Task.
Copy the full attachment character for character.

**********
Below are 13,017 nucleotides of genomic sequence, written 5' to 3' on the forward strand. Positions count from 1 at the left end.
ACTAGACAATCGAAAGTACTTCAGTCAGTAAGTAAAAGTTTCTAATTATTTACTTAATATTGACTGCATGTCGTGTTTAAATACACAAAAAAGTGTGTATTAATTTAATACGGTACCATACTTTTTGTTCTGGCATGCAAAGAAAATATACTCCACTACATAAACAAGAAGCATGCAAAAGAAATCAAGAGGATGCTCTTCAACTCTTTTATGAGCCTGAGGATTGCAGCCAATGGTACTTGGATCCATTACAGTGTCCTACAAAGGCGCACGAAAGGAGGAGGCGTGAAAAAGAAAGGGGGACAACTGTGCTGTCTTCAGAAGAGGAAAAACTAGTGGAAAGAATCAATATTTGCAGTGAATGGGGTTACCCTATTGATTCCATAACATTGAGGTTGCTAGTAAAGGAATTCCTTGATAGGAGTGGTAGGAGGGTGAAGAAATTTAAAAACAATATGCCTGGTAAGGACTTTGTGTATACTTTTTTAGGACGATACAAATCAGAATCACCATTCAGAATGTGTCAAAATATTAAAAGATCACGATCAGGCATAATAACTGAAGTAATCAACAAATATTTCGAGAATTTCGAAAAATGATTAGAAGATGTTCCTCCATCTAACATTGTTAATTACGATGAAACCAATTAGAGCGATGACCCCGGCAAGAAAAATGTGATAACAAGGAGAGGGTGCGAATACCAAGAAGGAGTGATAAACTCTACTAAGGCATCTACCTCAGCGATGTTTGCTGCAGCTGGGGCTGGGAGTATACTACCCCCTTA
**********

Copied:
Below are 13,017 nucleotides of genomic sequence, written 5' to 3' on the forward strand. Positions count from 1 at the left end.
ACTAGACAATCGAAAGTACTTCAGTCAGTAAGTAAAAGTTTCTAATTATTTACTTAATATTGACTGCATGTCGTGTTTAAATACACAAAAAAGTGTGTATTAATTTAATACGGTACCATACTTTTTGTTCTGGCATGCAAAGAAAATATACTCCACTACATAAACAAGAAGCATGCAAAAGAAATCAAGAGGATGCTCTTCAACTCTTTTATGAGCCTGAGGATTGCAGCCAATGGTACTTGGATCCATTACAGTGTCCTACAAAGGCGCACGAAAGGAGGAGGCGTGAAAAAGAAAGGGGGACAACTGTGCTGTCTTCAGAAGAGGAAAAACTAGTGGAAAGAATCAATATTTGCAGTGAATGGGGTTACCCTATTGATTCCATAACATTGAGGTTGCTAGTAAAGGAATTCCTTGATAGGAGTGGTAGGAGGGTGAAGAAATTTAAAAACAATATGCCTGGTAAGGACTTTGTGTATACTTTTTTAGGACGATACAAATCAGAATCACCATTCAGAATGTGTCAAAATATTAAAAGATCACGATCAGGCATAATAACTGAAGTAATCAACAAATATTTCGAGAATTTCGAAAAATGATTAGAAGATGTTCCTCCATCTAACATTGTTAATTACGATGAAACCAATTAGAGCGATGACCCCGGCAAGAAAAATGTGATAACAAGGAGAGGGTGCGAATACCAAGAAGGAGTGATAAACTCTACTAAGGCATCTACCTCAGCGATGTTTGCTGCAGCTGGGGCTGGGAGTATACTACCCCCTTA